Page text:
The Boy from Seville
Manuel Nuñez’s life changes forever on the day his parents trust him enough to reveal a secret; they are Jews. Brought up as a Christian during the Spanish Inquisition of the 17th century, Manuel is surprised, but proud when he learns of his family’s true heritage. Manuel’s family must observe their Jewish traditions in secret, for if they are discovered they will be punished – or worse. Manuel’s safety is further threatened when he falls in love with Violante, the sister of a suspected witch. Being with Violante gives Manuel joy, but also brings him and his family even closer to the Inquisitors.
|Grade 5 - Grade 7
|Lerner Publishing Group
|Kar-Ben Publishing ®
|ATOS Reading Level
|Accelerated Reader® Quiz
|Accelerated Reader® Points
|Glossary, Pronunciation guide, Reviewed, and Table of contents
“The Boy From Seville offers not only a good story…but an excellent starting point for a discussion of morality, loyalty, identity, and what freedom means.”
“This suspenseful novel gives a gritty look at life in Spain during the Inquisition. The action is non-stop and the suspense builds throughout the book as Manuel narrowly escapes discovery time after time.”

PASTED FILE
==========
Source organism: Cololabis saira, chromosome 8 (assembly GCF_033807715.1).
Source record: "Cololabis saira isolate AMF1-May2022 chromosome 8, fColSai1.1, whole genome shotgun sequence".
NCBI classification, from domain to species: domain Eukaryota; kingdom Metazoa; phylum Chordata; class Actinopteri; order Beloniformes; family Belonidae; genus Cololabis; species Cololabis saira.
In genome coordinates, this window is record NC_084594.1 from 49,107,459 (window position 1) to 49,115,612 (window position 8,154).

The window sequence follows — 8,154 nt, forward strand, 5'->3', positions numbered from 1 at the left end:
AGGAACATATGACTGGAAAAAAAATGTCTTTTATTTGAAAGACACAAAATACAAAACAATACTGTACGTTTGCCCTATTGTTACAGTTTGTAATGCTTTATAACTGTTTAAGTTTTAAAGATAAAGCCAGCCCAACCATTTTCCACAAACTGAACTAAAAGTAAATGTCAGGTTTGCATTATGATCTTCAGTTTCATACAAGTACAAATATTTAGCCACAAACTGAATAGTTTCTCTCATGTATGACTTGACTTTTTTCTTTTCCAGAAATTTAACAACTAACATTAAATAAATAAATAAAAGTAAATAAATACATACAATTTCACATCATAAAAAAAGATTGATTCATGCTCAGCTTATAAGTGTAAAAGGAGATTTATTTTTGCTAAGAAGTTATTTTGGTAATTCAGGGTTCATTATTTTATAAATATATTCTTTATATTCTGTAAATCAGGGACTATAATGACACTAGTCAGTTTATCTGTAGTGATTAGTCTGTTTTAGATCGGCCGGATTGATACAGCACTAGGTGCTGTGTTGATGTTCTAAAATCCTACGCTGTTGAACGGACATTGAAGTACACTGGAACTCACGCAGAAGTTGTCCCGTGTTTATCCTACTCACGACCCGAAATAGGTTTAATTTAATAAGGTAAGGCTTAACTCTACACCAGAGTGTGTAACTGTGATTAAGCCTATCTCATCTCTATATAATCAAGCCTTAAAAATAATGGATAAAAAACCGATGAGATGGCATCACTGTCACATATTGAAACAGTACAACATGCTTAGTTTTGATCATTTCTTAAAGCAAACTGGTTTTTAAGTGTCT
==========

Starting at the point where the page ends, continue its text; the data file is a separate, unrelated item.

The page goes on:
Manuel, 11, and his family are conversos—Jews who have nominally converted to Christianity—in 17th-century Spain. They have fled harsh discrimination in Portugal, but their lives are still shrouded in fear and suspi-cion. When Manuel’s teacher intercedes, the boy is allowed to join a group who polices the neighborhood looking for Jews, and who previously bullied him. This helps to cement the family’s Christian facade, but endangers them by exposing their home to hostile outsiders. Manuel has a crush on his neighbor Violanti, and he is relieved to learn that she is a converso, too, so now he can share his secret with her. When interfaith love leads to the impris-onment of Violanti’s older sister and the execution of her husband, Manuel’s family flees again, this time to relig-iously liberal Amsterdam. The Inquisition can be a dramatic setting for historical fiction, and Katz’s pen-and-ink illustrations heighten the drama, but this story is dragged down by extensive historical detail that interferes with the narrative flow, and the horrors of the period are presented in stilted dialogue. Character development and a dra-matic plotline do not take shape until well into the book, and conflicts are too neatly and quickly resolved. Alice Hoffman’s Incantation (Little, Brown, 2006) and Kathryn Lasky’s Blood Secret (HarperCollins, 2004) are far more absorbing.